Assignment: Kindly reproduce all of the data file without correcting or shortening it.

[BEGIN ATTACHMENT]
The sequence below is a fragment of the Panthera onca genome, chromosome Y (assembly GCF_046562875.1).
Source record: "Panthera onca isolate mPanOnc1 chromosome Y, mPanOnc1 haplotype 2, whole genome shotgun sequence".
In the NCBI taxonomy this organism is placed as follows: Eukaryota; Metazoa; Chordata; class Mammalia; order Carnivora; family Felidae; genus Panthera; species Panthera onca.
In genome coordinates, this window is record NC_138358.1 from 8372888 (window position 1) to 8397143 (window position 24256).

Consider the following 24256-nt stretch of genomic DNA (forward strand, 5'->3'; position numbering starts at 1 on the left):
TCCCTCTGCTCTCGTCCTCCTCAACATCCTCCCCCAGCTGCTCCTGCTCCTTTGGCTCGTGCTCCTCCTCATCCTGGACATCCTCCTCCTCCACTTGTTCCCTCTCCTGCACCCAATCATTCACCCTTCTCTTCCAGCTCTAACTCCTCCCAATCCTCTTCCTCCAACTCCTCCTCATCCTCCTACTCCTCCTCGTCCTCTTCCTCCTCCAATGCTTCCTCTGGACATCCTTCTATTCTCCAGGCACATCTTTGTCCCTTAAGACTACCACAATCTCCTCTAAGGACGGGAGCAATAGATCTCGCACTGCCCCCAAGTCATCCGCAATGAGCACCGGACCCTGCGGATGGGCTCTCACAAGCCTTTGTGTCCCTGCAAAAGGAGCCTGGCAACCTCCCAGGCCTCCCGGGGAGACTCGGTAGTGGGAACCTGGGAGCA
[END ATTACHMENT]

The sequence below is a fragment of the Panthera onca genome, chromosome Y (assembly GCF_046562875.1).
Source record: "Panthera onca isolate mPanOnc1 chromosome Y, mPanOnc1 haplotype 2, whole genome shotgun sequence".
In the NCBI taxonomy this organism is placed as follows: Eukaryota; Metazoa; Chordata; class Mammalia; order Carnivora; family Felidae; genus Panthera; species Panthera onca.
In genome coordinates, this window is record NC_138358.1 from 8372888 (window position 1) to 8397143 (window position 24256).

Consider the following 24256-nt stretch of genomic DNA (forward strand, 5'->3'; position numbering starts at 1 on the left):
TCCCTCTGCTCTCGTCCTCCTCAACATCCTCCCCCAGCTGCTCCTGCTCCTTTGGCTCGTGCTCCTCCTCATCCTGGACATCCTCCTCCTCCACTTGTTCCCTCTCCTGCACCCAATCATTCACCCTTCTCTTCCAGCTCTAACTCCTCCCAATCCTCTTCCTCCAACTCCTCCTCATCCTCCTACTCCTCCTCGTCCTCTTCCTCCTCCAATGCTTCCTCTGGACATCCTTCTATTCTCCAGGCACATCTTTGTCCCTTAAGACTACCACAATCTCCTCTAAGGACGGGAGCAATAGATCTCGCACTGCCCCCAAGTCATCCGCAATGAGCACCGGACCCTGCGGATGGGCTCTCACAAGCCTTTGTGTCCCTGCAAAAGGAGCCTGGCAACCTCCCAGGCCTCCCGGGGAGACTCGGTAGTGGGAACCTGGGAGCA